The pollution of water resources by pesticides is considered an environmental concern. The use of pesticides in the agricultural sector has increased due to the population growth and increasing demand for agricultural products and foodstuffs (Khazaei et al. 2010; Arjmandi et al. 2010). Several applications of pesticides in agriculture can cause environmental issues such as contamination of water, soil, and the food. Pesticides include organophosphate, carbamate, and pyrethroid, and the organophosphorus compounds are the largest and most diverse pesticides. Because of their effect on a wide range of pests and also their low cost, organophosphate pesticides are used by farmers more than other pesticides (Shayeghi et al. 2008). Different types of organophosphorus compounds inhibit the cholinesterase enzyme and therefore cause a range of toxic effects. These effects include headaches, vomiting, and respiratory tract problems. Depending on the chemical nature of organophosphorus compounds, inhibiting the cholinesterase may be reversible or irreversible (Hashemian et al. 2015). Diazinon is an organophosphate compound with the chemical formula of C12H21N2O3PS (Hunter et al. 1985; WHO 1998). According to the standard of the European Union, the maximum allowable concentration for the total pesticide residue and for each pesticide in drinking water sources is 0.5 μg/L and 0.0001 mg/L, respectively (Cai and Yun 2008). World Health Organization (WHO) and the Environmental Protection Agency (EPA) standards for the value of diazinon in drinking water are 0.1 μg/L and 9 × 10−6 mg/L, respectively (Goodrich et al. 1989). The maximum allowable concentrations of diazinon in drinking water in Australia, Canada, Germany, England and America are 20, 10, 0, and 0.6 μg/L, respectively (Readman et al. 1992). Different methods such as filtration, ozonation, and adsorption using the granular activated carbon are used for the removal of pesticides from aqueous solutions, but these methods have been associated with problems such as high capital and operating costs, saturation of activated carbon, and production of toxic substances (Reynolds et al. 1989; Lai et al. 1995; Jiang and Adams 2006; Ormad et al. 2008). Saccharomyces cerevisiae is a single-cell and non-pathogenic yeast (Cabral et al. 2003; Teixeira et al. 2007). It is considered for the biological removal of diazinon due to advantages such as safety, low cost, simplicity, widespread distribution, rapid growth of cells, and easy cultivation. The main advantage of Saccharomyces cerevisiae is its selectivity in active transport and competitiveness in biological absorption (Goksungur et al. 2005; Peinado and Morenoa 2006; Yarke-Salkhori et al. 2011). Mutagenicity studies indicated that diazinon does not have negative effects on the metabolic system of S. cerevisiae (Mohn 1973; Fahrig 1974), and only at concentrations greater than 50,000 ppm can it have negligible toxic effects on S. cerevisiae (Bianchi et al. 1994). Sadeghi et al. (2014) used S. cerevisiae for the biological removal of carmoisine and Reactive Black 5 dyes (Sadeghi et al. 2014). Fabrizio et al. (1983) demonstrated that this type of yeast can biologically remove the folpet and metalaxyl fungicides and the pyrethroid and deltametrin insecticides (Fabrizio et al. 1983). Also, Tijana and Rada (2015) reduced the chlorpyrifos-methyl pesticide with this method (Tijana and Rada 2015), and Cabras and Angioni (2000) and George et al. (2014) carried out a similar study (Cabras and Angioni 2000; George et al. 2014). The technique of experimental design is a useful tool that uses statistical models to optimize the interaction between different parameters. Using the response surface methodology (RSM), we can study the interaction between two or more parameters (Yi et al. 2012). The present study was conducted with the aim of optimizing diazinon biodegradation from aqueous solutions by Saccharomyces cerevisiae using RSM.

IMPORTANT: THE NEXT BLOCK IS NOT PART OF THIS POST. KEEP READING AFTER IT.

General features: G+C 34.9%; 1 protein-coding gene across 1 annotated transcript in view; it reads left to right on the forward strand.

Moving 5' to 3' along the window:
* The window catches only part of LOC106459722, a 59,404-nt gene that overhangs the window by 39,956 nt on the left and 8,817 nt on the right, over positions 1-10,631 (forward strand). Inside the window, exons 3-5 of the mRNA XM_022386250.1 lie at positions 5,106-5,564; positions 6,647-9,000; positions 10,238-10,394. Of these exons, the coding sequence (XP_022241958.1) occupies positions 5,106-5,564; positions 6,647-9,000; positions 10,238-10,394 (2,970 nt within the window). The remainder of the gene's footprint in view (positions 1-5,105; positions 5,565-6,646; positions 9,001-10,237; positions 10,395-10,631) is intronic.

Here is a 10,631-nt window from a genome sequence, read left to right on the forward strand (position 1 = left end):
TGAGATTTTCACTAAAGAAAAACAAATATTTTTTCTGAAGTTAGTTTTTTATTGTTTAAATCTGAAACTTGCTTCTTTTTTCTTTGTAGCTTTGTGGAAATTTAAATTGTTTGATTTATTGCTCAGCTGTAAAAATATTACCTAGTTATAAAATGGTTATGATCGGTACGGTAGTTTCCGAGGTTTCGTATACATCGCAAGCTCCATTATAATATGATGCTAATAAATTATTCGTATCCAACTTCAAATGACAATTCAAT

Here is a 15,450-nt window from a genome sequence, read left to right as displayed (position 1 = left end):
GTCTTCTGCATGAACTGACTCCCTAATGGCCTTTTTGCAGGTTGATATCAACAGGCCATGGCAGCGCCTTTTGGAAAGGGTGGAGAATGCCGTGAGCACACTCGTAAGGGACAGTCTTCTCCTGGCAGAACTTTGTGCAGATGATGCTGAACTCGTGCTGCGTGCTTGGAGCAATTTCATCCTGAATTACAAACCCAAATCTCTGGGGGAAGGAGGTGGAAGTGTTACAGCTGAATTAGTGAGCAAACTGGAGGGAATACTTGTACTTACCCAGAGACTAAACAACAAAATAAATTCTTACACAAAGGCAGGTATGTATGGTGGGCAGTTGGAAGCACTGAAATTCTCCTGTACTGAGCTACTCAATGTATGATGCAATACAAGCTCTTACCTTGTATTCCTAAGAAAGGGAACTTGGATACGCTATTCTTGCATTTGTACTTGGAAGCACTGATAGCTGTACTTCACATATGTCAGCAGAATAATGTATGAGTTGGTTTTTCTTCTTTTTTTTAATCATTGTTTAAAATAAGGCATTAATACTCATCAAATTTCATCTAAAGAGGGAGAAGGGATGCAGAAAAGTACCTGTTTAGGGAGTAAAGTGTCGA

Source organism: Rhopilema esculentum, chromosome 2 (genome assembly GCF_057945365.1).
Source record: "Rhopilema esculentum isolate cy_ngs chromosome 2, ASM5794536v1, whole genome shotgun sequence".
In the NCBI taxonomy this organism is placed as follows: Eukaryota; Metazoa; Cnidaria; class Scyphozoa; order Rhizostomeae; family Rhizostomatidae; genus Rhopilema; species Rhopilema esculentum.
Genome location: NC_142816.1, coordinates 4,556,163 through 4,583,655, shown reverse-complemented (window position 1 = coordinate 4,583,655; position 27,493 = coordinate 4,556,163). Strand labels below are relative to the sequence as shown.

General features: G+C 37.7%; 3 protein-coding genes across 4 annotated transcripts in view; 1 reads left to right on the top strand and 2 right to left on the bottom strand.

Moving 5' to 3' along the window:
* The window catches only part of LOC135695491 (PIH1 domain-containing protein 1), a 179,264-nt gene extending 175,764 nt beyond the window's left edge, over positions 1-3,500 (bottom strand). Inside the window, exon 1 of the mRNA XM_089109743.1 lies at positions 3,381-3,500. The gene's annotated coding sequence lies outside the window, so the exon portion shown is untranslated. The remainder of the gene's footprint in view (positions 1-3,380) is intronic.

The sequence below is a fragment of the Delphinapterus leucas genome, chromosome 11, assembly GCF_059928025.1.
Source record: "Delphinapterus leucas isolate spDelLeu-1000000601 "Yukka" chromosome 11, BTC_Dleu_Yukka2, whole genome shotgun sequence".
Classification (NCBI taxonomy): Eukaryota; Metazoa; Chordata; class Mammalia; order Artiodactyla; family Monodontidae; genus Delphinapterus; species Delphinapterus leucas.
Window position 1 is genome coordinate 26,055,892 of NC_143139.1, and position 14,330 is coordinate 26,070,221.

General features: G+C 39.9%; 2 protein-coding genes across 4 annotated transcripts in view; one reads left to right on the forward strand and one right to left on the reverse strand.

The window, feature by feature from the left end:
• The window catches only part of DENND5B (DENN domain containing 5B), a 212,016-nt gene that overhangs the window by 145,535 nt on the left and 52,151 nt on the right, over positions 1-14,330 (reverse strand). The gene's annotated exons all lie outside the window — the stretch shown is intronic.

Materials and methods


All chemicals used in the experiments were reagent grade. All solutions were prepared with distilled water. Diazinon was obtained from Sigma-Aldrich.


The harvested cells of S. cerevisiae [Persian-type culture collection (PTCC):5052] were locally purchased from the Iranian Research Organization for Science and Technology, Tehran, Iran. In this experiment, yeast was prepared at the concentration of 5%. For this purpose, 5 g of yeast was suspended in 100 mL of toxic substance solution.

Preparation of reaction mixtures

In this study, 100 cc of reaction mixture at the concentration of 0.01–10 mg/L of diazinon and 0.5–5% of S. cerevisiae, with the pH of 4–10 and retention times of 1–30 h were prepared. The experiments were performed at the fixed agitation speed of 120 rpm and room temperature (28 ± 2 °C). Figure 1 shows the reaction mixture with the volume of 100 mL at different pH concentration and reaction times.

Fig. 1
figure 1

Biodegradation of diazinon using wet cells of S. cerevisiae at different pH, concentration and reaction times

Analytical methods